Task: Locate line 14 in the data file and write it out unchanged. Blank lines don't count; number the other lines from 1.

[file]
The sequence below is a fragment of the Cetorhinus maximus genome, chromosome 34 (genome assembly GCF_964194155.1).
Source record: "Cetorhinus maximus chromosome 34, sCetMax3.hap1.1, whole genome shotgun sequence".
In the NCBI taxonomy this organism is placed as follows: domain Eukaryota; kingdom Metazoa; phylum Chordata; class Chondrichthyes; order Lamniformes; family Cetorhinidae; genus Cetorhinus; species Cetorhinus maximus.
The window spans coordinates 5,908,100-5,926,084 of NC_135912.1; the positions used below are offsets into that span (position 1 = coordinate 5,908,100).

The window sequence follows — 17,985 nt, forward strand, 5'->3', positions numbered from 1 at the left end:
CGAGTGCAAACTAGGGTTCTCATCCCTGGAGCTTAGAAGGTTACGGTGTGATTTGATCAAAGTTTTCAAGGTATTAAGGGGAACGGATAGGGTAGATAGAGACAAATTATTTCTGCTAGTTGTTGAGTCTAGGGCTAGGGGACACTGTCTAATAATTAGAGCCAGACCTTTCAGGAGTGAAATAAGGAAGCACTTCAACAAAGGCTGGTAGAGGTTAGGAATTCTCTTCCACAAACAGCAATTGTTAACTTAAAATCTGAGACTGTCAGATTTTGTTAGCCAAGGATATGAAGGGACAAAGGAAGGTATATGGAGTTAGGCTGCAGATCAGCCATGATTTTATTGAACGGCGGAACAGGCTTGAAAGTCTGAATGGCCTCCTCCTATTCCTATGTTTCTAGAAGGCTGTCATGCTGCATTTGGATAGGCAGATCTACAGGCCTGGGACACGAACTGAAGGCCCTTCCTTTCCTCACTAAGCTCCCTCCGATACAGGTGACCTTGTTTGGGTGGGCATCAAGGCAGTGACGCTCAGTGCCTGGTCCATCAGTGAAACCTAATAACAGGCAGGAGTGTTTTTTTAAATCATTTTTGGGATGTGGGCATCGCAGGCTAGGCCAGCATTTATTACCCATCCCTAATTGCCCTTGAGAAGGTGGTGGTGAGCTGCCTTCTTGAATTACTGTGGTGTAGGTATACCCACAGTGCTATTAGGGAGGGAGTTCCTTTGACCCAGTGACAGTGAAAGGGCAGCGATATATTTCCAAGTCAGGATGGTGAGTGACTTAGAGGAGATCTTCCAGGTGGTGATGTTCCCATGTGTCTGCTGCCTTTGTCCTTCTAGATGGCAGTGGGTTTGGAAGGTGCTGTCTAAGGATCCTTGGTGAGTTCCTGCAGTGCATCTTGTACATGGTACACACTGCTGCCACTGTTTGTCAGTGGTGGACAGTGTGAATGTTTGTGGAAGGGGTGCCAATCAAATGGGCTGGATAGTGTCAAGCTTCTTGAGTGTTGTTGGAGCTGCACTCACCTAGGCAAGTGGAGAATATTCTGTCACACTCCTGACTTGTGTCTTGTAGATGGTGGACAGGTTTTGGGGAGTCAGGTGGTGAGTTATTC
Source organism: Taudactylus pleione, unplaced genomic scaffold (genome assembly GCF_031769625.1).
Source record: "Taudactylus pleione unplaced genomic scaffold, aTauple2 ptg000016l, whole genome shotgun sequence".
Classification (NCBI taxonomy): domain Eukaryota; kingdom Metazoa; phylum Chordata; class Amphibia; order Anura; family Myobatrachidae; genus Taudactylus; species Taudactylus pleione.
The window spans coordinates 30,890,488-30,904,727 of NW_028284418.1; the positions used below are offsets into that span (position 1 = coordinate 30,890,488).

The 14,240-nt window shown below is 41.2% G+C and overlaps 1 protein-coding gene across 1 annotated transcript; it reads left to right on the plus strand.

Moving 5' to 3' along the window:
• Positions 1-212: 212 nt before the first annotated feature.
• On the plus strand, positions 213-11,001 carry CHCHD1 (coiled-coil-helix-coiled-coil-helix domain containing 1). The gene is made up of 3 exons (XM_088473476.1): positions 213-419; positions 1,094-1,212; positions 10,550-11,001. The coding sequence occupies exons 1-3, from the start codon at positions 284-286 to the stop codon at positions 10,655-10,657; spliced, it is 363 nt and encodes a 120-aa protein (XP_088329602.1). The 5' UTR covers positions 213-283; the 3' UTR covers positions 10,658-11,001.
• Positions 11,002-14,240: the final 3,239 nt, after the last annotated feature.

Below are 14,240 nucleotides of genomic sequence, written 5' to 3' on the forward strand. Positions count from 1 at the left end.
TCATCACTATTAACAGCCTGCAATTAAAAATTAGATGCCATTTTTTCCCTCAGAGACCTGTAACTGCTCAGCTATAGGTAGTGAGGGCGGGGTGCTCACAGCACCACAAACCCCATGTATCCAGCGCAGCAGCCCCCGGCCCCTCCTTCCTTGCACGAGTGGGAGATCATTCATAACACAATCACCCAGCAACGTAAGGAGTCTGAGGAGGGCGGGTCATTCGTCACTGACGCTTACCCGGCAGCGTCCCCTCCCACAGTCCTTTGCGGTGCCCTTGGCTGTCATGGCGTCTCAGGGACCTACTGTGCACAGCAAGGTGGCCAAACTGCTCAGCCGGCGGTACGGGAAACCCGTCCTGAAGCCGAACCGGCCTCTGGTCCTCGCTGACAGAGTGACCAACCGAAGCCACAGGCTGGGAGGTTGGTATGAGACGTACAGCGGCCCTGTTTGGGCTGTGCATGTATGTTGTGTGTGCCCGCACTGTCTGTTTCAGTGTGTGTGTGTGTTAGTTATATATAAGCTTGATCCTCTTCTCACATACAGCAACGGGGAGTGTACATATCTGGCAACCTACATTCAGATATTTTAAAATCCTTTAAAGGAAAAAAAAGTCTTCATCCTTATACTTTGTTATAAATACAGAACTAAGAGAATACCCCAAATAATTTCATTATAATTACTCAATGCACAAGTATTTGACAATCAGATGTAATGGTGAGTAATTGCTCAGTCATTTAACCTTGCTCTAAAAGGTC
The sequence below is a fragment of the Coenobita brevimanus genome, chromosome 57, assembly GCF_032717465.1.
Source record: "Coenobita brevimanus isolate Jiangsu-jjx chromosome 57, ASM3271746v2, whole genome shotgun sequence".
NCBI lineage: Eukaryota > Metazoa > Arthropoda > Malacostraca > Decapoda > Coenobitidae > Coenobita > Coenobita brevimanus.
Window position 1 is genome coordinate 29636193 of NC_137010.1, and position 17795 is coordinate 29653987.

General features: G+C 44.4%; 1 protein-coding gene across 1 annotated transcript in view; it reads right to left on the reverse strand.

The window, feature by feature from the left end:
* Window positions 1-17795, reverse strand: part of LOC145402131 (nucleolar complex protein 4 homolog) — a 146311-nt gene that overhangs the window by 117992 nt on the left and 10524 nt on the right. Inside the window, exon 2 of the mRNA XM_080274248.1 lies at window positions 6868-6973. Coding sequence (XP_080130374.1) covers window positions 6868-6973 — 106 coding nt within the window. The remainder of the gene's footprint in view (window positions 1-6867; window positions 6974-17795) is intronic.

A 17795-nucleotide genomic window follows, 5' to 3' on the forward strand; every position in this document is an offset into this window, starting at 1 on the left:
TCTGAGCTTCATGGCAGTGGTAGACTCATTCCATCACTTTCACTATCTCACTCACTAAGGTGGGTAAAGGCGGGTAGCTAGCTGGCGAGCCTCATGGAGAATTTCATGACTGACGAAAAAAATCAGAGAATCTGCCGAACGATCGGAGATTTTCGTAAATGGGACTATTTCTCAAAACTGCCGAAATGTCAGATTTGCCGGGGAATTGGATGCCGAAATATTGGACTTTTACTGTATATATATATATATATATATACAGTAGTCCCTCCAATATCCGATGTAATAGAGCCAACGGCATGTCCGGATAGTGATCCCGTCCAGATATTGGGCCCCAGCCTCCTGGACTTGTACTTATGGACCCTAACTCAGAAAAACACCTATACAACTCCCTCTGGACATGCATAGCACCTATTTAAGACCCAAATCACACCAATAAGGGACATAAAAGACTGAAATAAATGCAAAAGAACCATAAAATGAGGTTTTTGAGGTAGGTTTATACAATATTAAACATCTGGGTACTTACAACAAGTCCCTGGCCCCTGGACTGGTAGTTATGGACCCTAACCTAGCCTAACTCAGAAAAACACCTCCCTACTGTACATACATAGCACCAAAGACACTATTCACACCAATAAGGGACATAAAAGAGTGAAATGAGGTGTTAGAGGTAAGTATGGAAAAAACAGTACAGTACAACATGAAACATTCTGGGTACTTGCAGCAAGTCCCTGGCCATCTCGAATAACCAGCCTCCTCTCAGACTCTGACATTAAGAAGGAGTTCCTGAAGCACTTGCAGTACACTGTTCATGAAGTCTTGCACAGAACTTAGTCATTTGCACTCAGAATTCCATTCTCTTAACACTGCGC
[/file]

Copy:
• On the plus strand, positions 213-11,001 carry CHCHD1 (coiled-coil-helix-coiled-coil-helix domain containing 1). The gene is made up of 3 exons (XM_088473476.1): positions 213-419; positions 1,094-1,212; positions 10,550-11,001. The coding sequence occupies exons 1-3, from the start codon at positions 284-286 to the stop codon at positions 10,655-10,657; spliced, it is 363 nt and encodes a 120-aa protein (XP_088329602.1). The 5' UTR covers positions 213-283; the 3' UTR covers positions 10,658-11,001.